The world’s first all-diabetes professional cycling team are set to start their new season on Monday, taking to the mountains of Argentina to compete in the seven day Tour de San Luis. The Novo Nordisk team represents a global all-diabetes sports group of cyclists, tri-athletes and runners on a mission to educate and empower people affected by diabetes through their representation at major sporting events.
The Novo Nordisks philosophy aims to improve conditions for the people who live with diabetes and those who could develop it. Sporting the campaign’s ‘Changing Diabetes’ slogan on their team kits, cars and uniforms, the company and their beliefs are swiftly becoming one of sports most admirable movements. The Danish company also has leading positions within hemophilia care, growth hormone therapy and hormone replacement therapy.
Since their launch in December 2012, they cycling team have competed in more than 55 races, spanning more than 9,500 km across 15 countries in the process, and inspiring thousands of people living with diabetes across the world. Results from last year were promising for a new and young team, achieving three podium finishes, and a mountain and sprint jersey. The new team line-up includes 17 all-diabetes professional riders from 10 different countries, including latest editions Ben Dilley from the USA, Charles Planet and Nicolas Lefrancois from France, and Rudd Cremers from The Netherlands.
Team Novo Nordisk are enthusiastic at the prospects of helping diabetes awareness this year, starting with the cycling: “In 2014 we aim to build on our early successes and are determined to show the world that when you have diabetes you can still achieve your goals and live the way you want,” said Phil Southerland, co-founder and CEO.
The Tour de San Luis is part of the International Cycling Union (UCI) American Tour and boasts a strong line-up, comprising of 150 riders with 12 WorldTour and four pro continental teams. Held annually during Argentina’s summer season, the race includes more than 1,030 km of racing with three summit finishes, a time trial in the city of San Luis and a classic sprint on the final day, as well as further road race stages.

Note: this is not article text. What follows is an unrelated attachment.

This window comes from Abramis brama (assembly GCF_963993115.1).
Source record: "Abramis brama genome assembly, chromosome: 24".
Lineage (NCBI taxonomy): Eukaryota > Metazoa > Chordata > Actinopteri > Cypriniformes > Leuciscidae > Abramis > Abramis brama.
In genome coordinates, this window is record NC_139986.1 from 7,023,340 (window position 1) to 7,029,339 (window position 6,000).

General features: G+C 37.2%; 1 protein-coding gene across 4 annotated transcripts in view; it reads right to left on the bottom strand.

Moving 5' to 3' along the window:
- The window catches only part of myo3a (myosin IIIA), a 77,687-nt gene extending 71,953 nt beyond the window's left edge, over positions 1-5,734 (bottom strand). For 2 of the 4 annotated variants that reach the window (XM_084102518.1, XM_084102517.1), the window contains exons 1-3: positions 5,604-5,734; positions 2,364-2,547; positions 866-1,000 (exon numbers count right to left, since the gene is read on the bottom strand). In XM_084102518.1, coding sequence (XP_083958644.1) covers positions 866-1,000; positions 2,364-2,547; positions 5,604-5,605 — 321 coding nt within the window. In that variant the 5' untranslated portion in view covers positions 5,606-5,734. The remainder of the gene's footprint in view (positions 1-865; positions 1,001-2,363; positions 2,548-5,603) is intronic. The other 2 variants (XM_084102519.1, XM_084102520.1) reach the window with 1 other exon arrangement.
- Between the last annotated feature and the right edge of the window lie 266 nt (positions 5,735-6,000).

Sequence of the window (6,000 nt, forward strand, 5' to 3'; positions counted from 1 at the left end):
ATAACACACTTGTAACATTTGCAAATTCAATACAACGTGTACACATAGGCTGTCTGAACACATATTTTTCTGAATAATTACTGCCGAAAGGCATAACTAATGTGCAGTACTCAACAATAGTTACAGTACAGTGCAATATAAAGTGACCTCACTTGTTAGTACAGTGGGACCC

Jakob Riis, executive vice president, Marketing & Medical Affairs, Novo Nordisk, added: “As part of our long-standing programme, ‘Changing Diabetes’, Team Novo Nordisk is making a huge contribution to the goal of raising broad awareness of the diabetes pandemic, and further inspiring millions of people living with diabetes across the world.”
American team rider Matthew Brooks was diagnosed with diabetes in 1995. Speaking on the Team Novo Nordisk website he has explained how it took him a long time to fully understand his condition and how to benefit from it: “ It’s just a normal every day part of my life now; however, at first it took a while to understand my body, and exercise. It took around eight years after being diagnosed to understand how much exercise helps me to control my diabetes thus I make sure it’s part of my everyday life.”
The professional cyclist says that having diabetes helped him to grow up quicker as he had to watch what he ate and keep tabs on exercise regimes. If you have diabetes then Team Novo Nordisk is a fine example of the achievements that can be made, whether you dream of becoming the next sporting star or simply want to enjoy exercise more regularly, you too can aspire to achieve more.
Are there more examples of sport helping to inspire and explain common health conditions?